I guess that's the biggest problem with Super Mario Bros. 3 for me, and it's the same problem that all the other NES Marios have had: it's a reasonably big and challenging game that you have to finish in one sitting. Of course there's the hidden warp whistles to skip ahead, but they're not earned through making progress or mastering the game mechanics, the game doesn't tell you where they are when you beat World 3 or whatever, so they're basically a secret level select cheat.
Fortunately the remakes come with a battery backed up save feature which pretty much means I can never go back to the NES game again. Which is a shame really, as I think I actually prefer the way the NES version sounds and looks. This is the best music in the series right here in my opinion. I've even kind of grown to like the way that reality breaks down across the right hand edge of the screen. In fact I wish Nintendo had thrown in a few stages from Super Mario Bros. 1 that make use of this newer engine with its more forgiving movement, because I love how many chasms I haven't been accidentally throwing myself into this time around.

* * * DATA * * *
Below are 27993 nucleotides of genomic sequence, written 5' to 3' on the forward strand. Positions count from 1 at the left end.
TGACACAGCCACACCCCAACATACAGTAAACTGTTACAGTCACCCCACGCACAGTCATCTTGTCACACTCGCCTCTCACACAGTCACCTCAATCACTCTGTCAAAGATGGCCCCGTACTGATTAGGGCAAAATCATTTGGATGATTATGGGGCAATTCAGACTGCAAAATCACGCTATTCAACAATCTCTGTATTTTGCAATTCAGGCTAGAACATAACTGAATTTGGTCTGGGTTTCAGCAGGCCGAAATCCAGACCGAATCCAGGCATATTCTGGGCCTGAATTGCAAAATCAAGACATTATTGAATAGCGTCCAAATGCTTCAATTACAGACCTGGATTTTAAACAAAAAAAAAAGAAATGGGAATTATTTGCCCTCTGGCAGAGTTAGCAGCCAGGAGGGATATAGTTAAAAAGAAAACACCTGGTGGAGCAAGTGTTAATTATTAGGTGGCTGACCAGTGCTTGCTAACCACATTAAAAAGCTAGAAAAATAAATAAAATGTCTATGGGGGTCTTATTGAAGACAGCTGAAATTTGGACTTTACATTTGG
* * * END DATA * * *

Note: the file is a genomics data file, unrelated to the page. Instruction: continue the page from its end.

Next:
It seems like the Super Mario Advance 4 GBA port may be the one to go for, but it's not without its downsides: it's got a smaller screen for one thing, and Mario keeps yelling things like "Lucky!" "Just what I needed!" and "Let's a-go!" all the damn time. It wouldn't be so bad if he sounded like Lou Albano in 'The Super Mario Bros. Super Show!' but he doesn't.
So I'm giving the game a shiny Gold Star. It is clearly one of the best platformers ever made, but I doubt I'll ever seriously try to finish it because its level of challenge soon rises to become incompatible with my personal level of skill and patience, and the 'one more try' hook I need to push past that only lasts as long as my lives do.
On the other hand, the Super Mario Advance 4 port was nice enough to let me continue on the stage I was stuck on, so I don't see why I shouldn't throw one of these its way as well: